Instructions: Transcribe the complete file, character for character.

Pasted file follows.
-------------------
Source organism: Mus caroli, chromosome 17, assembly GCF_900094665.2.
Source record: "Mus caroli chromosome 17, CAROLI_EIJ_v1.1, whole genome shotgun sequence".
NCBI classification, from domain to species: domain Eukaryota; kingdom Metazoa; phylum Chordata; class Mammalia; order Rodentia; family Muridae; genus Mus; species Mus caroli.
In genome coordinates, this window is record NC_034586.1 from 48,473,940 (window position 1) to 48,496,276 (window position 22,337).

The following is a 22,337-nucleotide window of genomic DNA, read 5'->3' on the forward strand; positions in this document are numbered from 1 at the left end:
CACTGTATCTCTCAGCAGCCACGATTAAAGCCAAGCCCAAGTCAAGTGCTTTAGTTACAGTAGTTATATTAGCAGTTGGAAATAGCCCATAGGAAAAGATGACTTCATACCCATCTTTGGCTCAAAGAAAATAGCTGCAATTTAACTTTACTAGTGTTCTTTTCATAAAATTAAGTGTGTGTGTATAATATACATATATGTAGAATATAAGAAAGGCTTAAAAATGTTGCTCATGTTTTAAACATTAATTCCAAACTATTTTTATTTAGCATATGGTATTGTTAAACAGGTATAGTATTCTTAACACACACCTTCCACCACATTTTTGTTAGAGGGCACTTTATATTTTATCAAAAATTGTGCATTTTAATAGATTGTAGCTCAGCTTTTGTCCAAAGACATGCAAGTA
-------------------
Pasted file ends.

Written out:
Source organism: Mus caroli, chromosome 17, assembly GCF_900094665.2.
Source record: "Mus caroli chromosome 17, CAROLI_EIJ_v1.1, whole genome shotgun sequence".
NCBI classification, from domain to species: domain Eukaryota; kingdom Metazoa; phylum Chordata; class Mammalia; order Rodentia; family Muridae; genus Mus; species Mus caroli.
In genome coordinates, this window is record NC_034586.1 from 48,473,940 (window position 1) to 48,496,276 (window position 22,337).

The following is a 22,337-nucleotide window of genomic DNA, read 5'->3' on the forward strand; positions in this document are numbered from 1 at the left end:
CACTGTATCTCTCAGCAGCCACGATTAAAGCCAAGCCCAAGTCAAGTGCTTTAGTTACAGTAGTTATATTAGCAGTTGGAAATAGCCCATAGGAAAAGATGACTTCATACCCATCTTTGGCTCAAAGAAAATAGCTGCAATTTAACTTTACTAGTGTTCTTTTCATAAAATTAAGTGTGTGTGTATAATATACATATATGTAGAATATAAGAAAGGCTTAAAAATGTTGCTCATGTTTTAAACATTAATTCCAAACTATTTTTATTTAGCATATGGTATTGTTAAACAGGTATAGTATTCTTAACACACACCTTCCACCACATTTTTGTTAGAGGGCACTTTATATTTTATCAAAAATTGTGCATTTTAATAGATTGTAGCTCAGCTTTTGTCCAAAGACATGCAAGTA